Supermarket – High asset turnover. Supermarkets tend to be high volume businesses. Many of the food products in supermarkets are perishable, and freshness is often used to differentiate products, forcing a certain amount of inventory turnover. The typical consumer buys groceries on a regular basis, guaranteeing grocery stores a certain level of overall business. Apart from inventories, supermarkets largest assets are its warehouses and stores, all constructed to be relatively inexpensive. Thus, high sales volumes generate a high measured level of asset turnover.
Pharmaceutical Company – High asset turnover. Drugs typically have a limited shelf life. Once past their expiration date, drugs cannot be sold and are worthless. Consequently, pharmaceutical companies try to limit production to quantities that will likely be sold before the expiration date. Pharmaceutical company’s assets are relatively low for two reasons. First, its investment in research and development is expensed rather than recorded as an asset on the company’s books. Second, patents do not typically show up as assets on the pharmaceutical company’s books. Thus, high sales combined with lower reported asset levels generate a high measured level of asset turnover.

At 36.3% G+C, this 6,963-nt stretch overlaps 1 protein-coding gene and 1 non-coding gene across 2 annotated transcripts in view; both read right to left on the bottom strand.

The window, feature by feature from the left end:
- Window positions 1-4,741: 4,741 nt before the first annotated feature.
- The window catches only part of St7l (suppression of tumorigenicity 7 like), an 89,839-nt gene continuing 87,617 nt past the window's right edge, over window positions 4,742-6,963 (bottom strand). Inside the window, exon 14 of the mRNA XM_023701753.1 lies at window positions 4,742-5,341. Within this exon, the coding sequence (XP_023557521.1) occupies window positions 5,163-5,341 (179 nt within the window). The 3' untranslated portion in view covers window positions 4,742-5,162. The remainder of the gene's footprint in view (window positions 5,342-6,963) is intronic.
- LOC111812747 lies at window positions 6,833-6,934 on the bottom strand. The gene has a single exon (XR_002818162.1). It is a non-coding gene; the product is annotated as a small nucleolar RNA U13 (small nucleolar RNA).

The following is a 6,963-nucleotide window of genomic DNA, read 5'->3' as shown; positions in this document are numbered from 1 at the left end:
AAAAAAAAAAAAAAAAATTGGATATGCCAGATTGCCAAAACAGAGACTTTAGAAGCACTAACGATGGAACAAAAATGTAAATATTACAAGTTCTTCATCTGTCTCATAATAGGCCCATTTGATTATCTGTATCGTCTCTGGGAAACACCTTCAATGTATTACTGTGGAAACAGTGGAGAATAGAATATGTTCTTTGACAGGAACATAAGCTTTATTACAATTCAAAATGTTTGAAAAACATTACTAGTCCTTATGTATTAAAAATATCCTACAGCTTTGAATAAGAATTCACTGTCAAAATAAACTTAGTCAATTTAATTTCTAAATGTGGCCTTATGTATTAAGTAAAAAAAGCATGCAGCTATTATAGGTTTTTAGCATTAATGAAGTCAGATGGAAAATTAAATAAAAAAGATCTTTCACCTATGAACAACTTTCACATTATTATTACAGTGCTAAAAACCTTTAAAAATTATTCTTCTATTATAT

Jewellery Retailer – low asset turnover. Jewellery is typically durable, expensive and infrequently purchased by most consumers. Jewellery is also a strongly differentiated product. A single jewellery store may carry over 150 different styles of a product (eg a watch). The consumer will choose one watch from among the entire selection. Hence the jewellery store must maintain a large inventory to support its sales. Because the jewellery stores main asset is inventory, which has a slow rate of turnover, the typical jewellery store will show low asset turnover.
Steel company – low asset turnover. Production of steel is...